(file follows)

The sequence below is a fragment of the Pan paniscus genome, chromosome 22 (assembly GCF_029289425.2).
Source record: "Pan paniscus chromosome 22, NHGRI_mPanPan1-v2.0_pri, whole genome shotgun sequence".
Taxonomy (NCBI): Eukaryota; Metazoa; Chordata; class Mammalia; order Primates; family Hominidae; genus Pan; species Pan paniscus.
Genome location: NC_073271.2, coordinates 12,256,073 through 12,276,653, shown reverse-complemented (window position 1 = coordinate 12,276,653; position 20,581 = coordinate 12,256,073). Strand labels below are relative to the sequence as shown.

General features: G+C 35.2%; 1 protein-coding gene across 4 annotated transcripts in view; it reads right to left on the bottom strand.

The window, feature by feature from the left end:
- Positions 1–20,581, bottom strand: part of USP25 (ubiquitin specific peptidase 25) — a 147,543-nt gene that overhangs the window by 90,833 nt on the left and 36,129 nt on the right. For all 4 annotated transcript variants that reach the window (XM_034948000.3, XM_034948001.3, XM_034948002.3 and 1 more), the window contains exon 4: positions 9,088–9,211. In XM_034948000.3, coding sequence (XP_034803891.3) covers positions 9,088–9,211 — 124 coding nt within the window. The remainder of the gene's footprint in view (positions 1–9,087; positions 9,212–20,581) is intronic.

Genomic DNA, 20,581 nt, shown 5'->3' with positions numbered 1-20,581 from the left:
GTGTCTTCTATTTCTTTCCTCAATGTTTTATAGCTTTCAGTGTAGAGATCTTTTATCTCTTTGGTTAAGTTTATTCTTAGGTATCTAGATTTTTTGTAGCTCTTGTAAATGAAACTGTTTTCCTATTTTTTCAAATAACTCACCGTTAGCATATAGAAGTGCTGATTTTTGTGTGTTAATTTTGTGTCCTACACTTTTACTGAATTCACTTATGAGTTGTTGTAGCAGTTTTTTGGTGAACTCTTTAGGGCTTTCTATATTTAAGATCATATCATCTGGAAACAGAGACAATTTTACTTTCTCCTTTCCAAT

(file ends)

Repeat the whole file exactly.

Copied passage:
The sequence below is a fragment of the Pan paniscus genome, chromosome 22 (assembly GCF_029289425.2).
Source record: "Pan paniscus chromosome 22, NHGRI_mPanPan1-v2.0_pri, whole genome shotgun sequence".
Taxonomy (NCBI): Eukaryota; Metazoa; Chordata; class Mammalia; order Primates; family Hominidae; genus Pan; species Pan paniscus.
Genome location: NC_073271.2, coordinates 12,256,073 through 12,276,653, shown reverse-complemented (window position 1 = coordinate 12,276,653; position 20,581 = coordinate 12,256,073). Strand labels below are relative to the sequence as shown.

General features: G+C 35.2%; 1 protein-coding gene across 4 annotated transcripts in view; it reads right to left on the bottom strand.

The window, feature by feature from the left end:
- Positions 1–20,581, bottom strand: part of USP25 (ubiquitin specific peptidase 25) — a 147,543-nt gene that overhangs the window by 90,833 nt on the left and 36,129 nt on the right. For all 4 annotated transcript variants that reach the window (XM_034948000.3, XM_034948001.3, XM_034948002.3 and 1 more), the window contains exon 4: positions 9,088–9,211. In XM_034948000.3, coding sequence (XP_034803891.3) covers positions 9,088–9,211 — 124 coding nt within the window. The remainder of the gene's footprint in view (positions 1–9,087; positions 9,212–20,581) is intronic.

Genomic DNA, 20,581 nt, shown 5'->3' with positions numbered 1-20,581 from the left:
GTGTCTTCTATTTCTTTCCTCAATGTTTTATAGCTTTCAGTGTAGAGATCTTTTATCTCTTTGGTTAAGTTTATTCTTAGGTATCTAGATTTTTTGTAGCTCTTGTAAATGAAACTGTTTTCCTATTTTTTCAAATAACTCACCGTTAGCATATAGAAGTGCTGATTTTTGTGTGTTAATTTTGTGTCCTACACTTTTACTGAATTCACTTATGAGTTGTTGTAGCAGTTTTTTGGTGAACTCTTTAGGGCTTTCTATATTTAAGATCATATCATCTGGAAACAGAGACAATTTTACTTTCTCCTTTCCAAT